Updated with comments from the Libra Association.
France has vowed to block development of Facebook’s planned cryptocurrency, Libra, on the grounds that it threatens “monetary sovereignty.”
French Economy and Finance Minister Bruno Le Maire, speaking at an OECD conference on cryptocurrencies, said: "I want to be absolutely clear: In these conditions, we cannot authorize the development of Libra on European soil."
Facebook has billed the planned digital currency as a cheap alternative to cash and expensive remittance payments. Along with 27 large companies from tech and finance, the company plans to issue the “Libra” currency to its some two billion users from a Swiss bank account some time next year, but has already attracted ire from regulators.
Soon after its launch in June, for instance, US representative Maxine Waters demanded Libra be put on ice indefinitely. Lawmakers on both sides of American politics, meanwhile, were broadly unimpressed by the performance of Libra overseer David Marcus before senate and house hearings throughout July.
Like Le Maire, many US lawmakers described the proposed currency—and its implicit plans to eventually compete with the dollar—as an affront to nation state economic sovereignty.
In Europe, German MEP Markus Ferber warned that Libra could wind up as a “shadow bank” operated by actors removed from the sovereign banking systems. The Bank of England’s Mark Carney, meanwhile, promised tough regulation while calling to keep an “open mind.”
At the OECD conference today, Le Maire said Libra reportedly threatened to draw people away from ailing national currencies. He also reportedly emphasized Facebook’s unaccountability, describing Libra as the "possible privatisation of money ... by a sole actor with more than 2 billion users on the planet.”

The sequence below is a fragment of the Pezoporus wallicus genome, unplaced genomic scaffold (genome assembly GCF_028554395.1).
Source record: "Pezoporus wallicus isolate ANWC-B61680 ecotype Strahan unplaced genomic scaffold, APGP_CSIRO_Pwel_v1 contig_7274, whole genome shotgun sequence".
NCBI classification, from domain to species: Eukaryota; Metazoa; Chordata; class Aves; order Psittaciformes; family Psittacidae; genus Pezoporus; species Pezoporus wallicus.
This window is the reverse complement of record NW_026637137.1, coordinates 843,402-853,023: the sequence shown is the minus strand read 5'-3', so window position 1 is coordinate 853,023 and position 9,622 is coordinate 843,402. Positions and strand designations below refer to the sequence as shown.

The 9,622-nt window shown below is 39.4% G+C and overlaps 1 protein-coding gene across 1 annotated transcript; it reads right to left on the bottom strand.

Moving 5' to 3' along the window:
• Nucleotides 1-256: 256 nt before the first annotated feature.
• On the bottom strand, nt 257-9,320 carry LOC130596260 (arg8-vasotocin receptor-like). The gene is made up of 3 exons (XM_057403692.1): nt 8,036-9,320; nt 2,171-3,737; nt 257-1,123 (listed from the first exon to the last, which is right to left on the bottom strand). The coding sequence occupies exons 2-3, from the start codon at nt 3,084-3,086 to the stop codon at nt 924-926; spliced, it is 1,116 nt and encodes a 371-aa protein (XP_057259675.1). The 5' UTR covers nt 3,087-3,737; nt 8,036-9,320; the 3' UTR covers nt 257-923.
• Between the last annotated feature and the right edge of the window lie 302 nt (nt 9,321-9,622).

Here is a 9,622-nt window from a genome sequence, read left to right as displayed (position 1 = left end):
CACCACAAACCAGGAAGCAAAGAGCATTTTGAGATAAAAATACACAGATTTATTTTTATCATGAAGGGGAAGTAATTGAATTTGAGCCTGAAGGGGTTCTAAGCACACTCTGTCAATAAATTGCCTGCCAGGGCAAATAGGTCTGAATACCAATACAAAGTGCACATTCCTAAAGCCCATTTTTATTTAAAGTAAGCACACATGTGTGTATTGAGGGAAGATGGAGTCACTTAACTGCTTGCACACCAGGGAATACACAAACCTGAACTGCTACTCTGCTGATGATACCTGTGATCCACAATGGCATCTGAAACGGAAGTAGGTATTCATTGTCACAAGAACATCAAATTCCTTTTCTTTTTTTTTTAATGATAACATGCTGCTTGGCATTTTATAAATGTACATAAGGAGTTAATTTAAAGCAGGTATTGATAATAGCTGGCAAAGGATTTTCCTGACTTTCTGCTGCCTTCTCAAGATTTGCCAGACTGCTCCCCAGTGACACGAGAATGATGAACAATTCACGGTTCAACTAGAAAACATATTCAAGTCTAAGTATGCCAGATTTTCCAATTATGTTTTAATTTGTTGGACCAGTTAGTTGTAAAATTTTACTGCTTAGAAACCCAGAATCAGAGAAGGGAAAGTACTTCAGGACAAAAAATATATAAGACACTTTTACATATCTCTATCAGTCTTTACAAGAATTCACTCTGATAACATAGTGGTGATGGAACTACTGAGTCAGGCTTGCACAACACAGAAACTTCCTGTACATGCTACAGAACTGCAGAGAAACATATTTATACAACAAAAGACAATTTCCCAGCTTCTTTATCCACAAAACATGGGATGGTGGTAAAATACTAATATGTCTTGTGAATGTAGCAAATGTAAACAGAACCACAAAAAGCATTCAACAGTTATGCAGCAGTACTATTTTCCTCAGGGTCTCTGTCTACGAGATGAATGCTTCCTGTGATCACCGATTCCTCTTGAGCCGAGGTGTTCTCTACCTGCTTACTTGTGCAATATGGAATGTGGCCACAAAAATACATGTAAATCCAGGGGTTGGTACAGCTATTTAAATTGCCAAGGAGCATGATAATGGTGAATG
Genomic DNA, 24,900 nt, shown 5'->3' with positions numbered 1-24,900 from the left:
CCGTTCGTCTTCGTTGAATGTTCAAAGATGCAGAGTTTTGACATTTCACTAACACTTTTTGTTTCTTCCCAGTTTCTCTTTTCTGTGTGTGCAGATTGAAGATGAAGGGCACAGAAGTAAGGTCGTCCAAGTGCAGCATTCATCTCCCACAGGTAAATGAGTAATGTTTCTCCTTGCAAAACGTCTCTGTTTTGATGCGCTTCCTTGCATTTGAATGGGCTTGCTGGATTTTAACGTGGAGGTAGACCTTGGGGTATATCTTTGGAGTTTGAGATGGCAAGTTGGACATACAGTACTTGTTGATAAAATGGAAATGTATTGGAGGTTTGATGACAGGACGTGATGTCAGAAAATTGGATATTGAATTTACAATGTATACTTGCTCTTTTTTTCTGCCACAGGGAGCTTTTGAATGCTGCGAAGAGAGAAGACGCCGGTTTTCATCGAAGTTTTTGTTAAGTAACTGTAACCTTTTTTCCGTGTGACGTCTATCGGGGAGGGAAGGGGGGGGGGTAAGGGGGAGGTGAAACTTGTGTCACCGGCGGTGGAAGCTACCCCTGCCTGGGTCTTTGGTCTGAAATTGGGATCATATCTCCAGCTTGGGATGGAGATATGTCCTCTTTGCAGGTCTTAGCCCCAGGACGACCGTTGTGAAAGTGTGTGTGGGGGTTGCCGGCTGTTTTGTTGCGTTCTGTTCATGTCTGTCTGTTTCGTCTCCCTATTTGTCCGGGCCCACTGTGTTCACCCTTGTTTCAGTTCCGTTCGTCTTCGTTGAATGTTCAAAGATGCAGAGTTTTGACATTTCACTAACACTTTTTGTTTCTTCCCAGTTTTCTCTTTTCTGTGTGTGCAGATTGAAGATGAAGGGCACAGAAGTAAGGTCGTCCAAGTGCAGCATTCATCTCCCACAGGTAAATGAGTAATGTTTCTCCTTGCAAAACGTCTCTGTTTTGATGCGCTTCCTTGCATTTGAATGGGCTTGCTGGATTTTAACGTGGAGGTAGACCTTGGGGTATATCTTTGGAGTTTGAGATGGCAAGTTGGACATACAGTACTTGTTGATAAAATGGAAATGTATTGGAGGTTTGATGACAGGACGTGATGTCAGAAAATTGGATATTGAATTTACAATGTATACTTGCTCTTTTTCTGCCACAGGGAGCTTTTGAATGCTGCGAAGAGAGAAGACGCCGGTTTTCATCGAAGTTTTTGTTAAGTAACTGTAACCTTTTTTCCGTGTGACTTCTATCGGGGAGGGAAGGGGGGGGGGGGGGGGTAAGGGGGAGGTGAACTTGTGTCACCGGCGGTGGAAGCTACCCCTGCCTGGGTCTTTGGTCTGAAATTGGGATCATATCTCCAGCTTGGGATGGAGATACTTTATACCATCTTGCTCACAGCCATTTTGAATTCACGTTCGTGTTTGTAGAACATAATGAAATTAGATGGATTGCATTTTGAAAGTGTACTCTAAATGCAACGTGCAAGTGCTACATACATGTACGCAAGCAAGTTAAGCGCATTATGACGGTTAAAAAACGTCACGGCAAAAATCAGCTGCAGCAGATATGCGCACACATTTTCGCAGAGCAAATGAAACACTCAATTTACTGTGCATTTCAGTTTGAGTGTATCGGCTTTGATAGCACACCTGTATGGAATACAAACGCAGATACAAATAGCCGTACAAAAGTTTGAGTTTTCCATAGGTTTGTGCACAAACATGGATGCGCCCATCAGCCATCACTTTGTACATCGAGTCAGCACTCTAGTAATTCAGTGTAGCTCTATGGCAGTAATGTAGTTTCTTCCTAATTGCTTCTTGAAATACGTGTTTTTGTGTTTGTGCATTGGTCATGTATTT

According to Reuters, Le Maire also intimated that he had been in touch with the European Central Bank, with a view to setting up a sovereign-backed “public digital currency.”
In addition to concerns around shadow banking and monetary sovereignty, there have also been questions around user privacy, spurred on by Marcus’s promise before Congress that services built atop Libra’s proprietary and as-yet-unfinished “blockchain” would be compelled to provide users’ financial data to law enforcement if asked.
In an interview with Decrypt upon launch, Marcus laid these conflicts bare, admitting that Libra’s ultimate goal to be “permissionless”—that is, open to everyone—was difficult to square with its commitment to being fully compliant.
Commenting on the most recent development, Libra communications chief Dante Disparte told Decrypt, "In the nearly three months since the intent to launch the Libra project was announced, we have become the world's most scrutinized fintech effort." He added: "We welcome this scrutiny and have deliberately designed a long launch runway to have these conversations, educate stakeholders and incorporate their feedback in our design."
Disparte also acknowledged that the stakes were high, saying, "the comments today from France's economy and finance minister further underscore the importance of our ongoing work with regulatory bodies and leadership around the world...the Libra Association and its members are committed to working with regulatory authorities to achieve a safe, transparent, and consumer-focused implementation of the Libra project. We recognize that blockchain is an emerging technology, and that policymakers must carefully consider how its applications fit into their financial system policies."